Martyr Sabinas of Hermopolis, Egypt (287). Martyr Papas of Lycaonia (305-311).
Apostle Aristobulus of the Seventy, bishop of Britain (1st c.). Hieromartyr Alexander, pope of Rome (119). Martyr Julian of Anazarbus (4th c.). St. Serapion, archbishop of Novgorod (1516). Hieromartyrs Trophimus and Thalus, priests, of Laodicea (ca. 300). St. Pimen, fool-for-Christ, enlightener of the Dagestani, and his companion Anthony of Meskhi, Georgia (13th c.). St. Serapion, archbishop of Novgorod (1516). St. Ambrose (Khelaia) the Confessor, catholicos of Georgia (1927). St. Eutropia of Kherson (1968).
St. Abban of Kilabban (Ireland) (650). Martyr Romanus at Parium on the Hellespont. St. Christodulus, wonderworker, of Patmos (1093). New Monk-martyr Malachi of Rhodes, at Jerusalem (1500).
Word—hath builded her house—the holy
Church—and in it she hath furnished her
table, the word of God and the holy Mysteries,
especially the Mystery of the Body and Blood. And she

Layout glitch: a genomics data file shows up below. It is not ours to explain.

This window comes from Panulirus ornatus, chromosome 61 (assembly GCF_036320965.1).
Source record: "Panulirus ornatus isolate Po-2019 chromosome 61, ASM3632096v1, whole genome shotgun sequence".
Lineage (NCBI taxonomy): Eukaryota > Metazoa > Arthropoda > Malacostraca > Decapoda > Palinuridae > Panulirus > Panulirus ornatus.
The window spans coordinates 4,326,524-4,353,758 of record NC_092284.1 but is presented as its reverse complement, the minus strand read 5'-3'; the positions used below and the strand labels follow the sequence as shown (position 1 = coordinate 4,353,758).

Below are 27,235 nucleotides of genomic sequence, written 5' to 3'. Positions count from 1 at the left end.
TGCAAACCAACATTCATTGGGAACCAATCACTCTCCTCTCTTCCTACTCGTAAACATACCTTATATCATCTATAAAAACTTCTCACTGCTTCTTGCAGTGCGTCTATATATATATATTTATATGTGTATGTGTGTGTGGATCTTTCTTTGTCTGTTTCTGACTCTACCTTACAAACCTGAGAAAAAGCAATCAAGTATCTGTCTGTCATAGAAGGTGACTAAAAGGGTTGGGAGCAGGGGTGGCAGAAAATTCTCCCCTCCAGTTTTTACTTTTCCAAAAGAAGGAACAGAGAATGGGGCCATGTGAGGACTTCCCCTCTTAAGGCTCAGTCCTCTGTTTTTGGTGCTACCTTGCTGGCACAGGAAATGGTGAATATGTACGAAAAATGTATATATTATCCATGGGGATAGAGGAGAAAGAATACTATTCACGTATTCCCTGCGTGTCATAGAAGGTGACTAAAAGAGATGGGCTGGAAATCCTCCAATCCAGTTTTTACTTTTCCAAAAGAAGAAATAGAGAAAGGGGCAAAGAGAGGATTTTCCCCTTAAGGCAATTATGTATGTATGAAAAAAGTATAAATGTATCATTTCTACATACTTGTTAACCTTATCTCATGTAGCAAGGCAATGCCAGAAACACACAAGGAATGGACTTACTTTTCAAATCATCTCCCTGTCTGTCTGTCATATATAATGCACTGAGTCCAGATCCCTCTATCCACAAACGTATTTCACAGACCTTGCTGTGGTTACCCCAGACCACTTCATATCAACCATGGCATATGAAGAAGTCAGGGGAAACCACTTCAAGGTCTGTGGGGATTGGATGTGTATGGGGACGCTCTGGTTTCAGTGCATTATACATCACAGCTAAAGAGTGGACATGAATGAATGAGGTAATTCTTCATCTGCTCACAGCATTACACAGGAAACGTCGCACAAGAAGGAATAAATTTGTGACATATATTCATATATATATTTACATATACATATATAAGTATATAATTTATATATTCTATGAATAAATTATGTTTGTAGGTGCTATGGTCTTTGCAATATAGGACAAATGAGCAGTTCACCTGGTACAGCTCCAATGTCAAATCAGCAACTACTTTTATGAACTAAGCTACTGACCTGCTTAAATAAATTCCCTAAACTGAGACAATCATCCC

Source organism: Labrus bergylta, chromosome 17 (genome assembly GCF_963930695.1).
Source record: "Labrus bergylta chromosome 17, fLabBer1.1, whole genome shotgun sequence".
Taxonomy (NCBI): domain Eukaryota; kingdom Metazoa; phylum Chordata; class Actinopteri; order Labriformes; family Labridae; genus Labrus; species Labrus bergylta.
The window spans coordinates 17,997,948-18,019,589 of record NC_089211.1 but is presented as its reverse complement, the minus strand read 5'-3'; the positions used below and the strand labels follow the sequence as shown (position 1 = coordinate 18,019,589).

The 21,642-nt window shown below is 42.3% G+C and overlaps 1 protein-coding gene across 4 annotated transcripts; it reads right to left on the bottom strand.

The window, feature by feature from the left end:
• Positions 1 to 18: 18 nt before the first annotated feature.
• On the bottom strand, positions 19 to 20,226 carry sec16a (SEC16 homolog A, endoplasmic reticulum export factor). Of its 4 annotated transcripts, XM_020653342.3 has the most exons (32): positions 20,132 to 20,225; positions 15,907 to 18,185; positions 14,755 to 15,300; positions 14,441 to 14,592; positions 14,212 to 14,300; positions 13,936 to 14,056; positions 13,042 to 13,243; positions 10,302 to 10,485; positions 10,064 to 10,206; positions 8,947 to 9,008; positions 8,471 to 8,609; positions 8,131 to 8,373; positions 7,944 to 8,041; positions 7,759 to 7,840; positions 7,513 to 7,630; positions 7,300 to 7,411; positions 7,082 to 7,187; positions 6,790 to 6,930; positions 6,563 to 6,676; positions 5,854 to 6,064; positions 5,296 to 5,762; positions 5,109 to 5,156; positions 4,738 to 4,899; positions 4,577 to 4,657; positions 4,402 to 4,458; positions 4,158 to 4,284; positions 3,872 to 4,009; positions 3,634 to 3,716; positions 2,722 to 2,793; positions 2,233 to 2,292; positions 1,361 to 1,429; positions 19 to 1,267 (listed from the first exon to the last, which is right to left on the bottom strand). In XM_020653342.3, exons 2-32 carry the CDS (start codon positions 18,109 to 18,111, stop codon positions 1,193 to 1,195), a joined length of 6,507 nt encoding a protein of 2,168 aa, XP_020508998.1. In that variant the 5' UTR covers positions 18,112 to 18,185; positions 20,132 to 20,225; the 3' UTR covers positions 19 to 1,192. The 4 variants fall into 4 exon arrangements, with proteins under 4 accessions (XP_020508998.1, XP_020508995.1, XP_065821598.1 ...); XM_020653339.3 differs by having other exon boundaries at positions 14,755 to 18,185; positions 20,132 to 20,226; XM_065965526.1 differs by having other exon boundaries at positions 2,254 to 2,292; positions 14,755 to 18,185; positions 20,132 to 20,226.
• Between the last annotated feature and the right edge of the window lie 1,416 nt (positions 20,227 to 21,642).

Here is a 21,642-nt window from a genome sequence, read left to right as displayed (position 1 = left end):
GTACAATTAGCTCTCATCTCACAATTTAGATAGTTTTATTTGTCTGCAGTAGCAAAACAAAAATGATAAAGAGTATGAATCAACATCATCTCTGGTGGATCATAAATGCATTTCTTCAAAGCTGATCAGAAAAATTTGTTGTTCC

hath sent forth her maidens, the holy apostles and
their successors, to call everyone to herself for the
supper (Prov. 9:1–8). Many have already been called,
but the calling still continues. So let the whole house be
filled. The feast continues unceasingly. Glory be to God,
Who is so merciful toward us. Let us all go! Let us enter
in, let nobody remain outside the door. During these days
of Lent the calling is particularly intensified, and the
feast is particularly abundant. This makes it all the more
inexcusable to be deprived of this supper. Let all carve
in their memory the following words of Wisdom: he that
sinneth against me wrongeth his own soul (Prov. 8:36);
and so pity yourself.